Financial planners may someday want a client’s DNA sample before proceeding.
I found this article in The Atlantic. The Willpower Gene Its thesis is that the ability to save may have a significant genetic component. If so, would a financial advisor not be well served to find out ahead of time? Knowing more fundamental facts about your clients is a worthy pursuit.
Every parent hopes their children will be wise with money. Thus the allowance and the learning how to manage it thing. But, does that work? A wise question that comes out of the article, is “Are parents trying to teach something that cannot be taught?”
A worthy thought.
By the same token, are advisors assuming that everyone has the same propensity to save. Should they be looking at other aspects? Are there mitigating methods for those with the genetic predisposition to spend first?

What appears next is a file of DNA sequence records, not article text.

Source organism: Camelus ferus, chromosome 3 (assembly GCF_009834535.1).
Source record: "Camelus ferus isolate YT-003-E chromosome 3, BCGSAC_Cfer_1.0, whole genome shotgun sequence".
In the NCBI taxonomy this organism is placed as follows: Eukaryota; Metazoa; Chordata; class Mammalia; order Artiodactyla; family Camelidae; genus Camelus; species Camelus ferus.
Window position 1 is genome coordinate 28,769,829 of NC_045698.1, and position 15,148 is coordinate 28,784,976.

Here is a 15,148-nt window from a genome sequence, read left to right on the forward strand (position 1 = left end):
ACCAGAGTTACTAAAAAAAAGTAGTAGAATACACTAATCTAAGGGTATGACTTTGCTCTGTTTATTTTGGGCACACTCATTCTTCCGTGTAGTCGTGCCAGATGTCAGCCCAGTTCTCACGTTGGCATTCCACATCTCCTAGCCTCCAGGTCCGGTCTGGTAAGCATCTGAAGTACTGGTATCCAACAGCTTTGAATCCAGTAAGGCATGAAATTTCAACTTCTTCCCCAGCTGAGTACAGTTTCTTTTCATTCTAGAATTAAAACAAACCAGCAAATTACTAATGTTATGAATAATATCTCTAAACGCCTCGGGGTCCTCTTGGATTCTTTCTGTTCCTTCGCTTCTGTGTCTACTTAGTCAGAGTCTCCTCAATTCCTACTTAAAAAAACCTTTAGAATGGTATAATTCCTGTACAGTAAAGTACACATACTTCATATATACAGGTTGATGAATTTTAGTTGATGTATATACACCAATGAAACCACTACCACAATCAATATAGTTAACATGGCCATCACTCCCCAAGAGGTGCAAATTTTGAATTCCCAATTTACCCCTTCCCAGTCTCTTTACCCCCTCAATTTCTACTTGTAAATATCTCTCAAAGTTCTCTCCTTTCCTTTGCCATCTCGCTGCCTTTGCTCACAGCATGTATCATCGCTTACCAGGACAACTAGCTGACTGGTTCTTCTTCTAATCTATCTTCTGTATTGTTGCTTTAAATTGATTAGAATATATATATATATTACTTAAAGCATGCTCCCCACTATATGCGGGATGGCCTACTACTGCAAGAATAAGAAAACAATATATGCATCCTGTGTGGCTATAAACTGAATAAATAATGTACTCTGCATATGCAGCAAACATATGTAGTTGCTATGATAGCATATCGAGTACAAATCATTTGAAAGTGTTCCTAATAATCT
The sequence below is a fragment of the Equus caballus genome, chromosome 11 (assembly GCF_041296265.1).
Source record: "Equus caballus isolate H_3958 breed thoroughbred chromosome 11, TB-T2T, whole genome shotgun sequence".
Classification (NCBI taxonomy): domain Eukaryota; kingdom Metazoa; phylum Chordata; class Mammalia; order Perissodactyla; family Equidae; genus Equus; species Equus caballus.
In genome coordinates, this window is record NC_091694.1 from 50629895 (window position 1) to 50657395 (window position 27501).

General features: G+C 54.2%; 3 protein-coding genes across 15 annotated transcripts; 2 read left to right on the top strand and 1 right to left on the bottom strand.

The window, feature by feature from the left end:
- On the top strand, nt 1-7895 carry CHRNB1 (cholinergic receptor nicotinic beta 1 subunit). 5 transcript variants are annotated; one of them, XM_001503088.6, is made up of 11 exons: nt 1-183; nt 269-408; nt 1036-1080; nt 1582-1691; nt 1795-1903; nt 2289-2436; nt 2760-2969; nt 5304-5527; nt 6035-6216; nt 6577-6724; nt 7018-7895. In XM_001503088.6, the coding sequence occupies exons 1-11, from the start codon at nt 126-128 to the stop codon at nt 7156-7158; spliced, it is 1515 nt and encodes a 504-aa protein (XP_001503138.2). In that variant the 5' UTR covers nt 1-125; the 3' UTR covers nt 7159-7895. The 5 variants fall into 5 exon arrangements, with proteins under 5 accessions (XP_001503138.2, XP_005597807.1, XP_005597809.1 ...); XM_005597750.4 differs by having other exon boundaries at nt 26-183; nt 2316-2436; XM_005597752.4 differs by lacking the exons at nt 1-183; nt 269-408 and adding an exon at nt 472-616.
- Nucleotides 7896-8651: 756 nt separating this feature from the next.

More important still, the article raises public policy questions around how pensions and other savings should be addressed. If the playing field for saving is not level, how should the rules accommodate that?
As you will see in the article and the paper it is based upon, the science is a long way from certain. Nonetheless, it might be an interesting detail to consider as you design a plan. Maybe a review of the current client base and the success they have with savings.
I wonder if this disability is eligible for government support.
Don Shaughnessy is a retired partner in an international public accounting firm and is presently with The Protectors Group, a large personal insurance, employee benefits and investment agency in Peterborough Ontario. Contact: firstname.lastname@example.org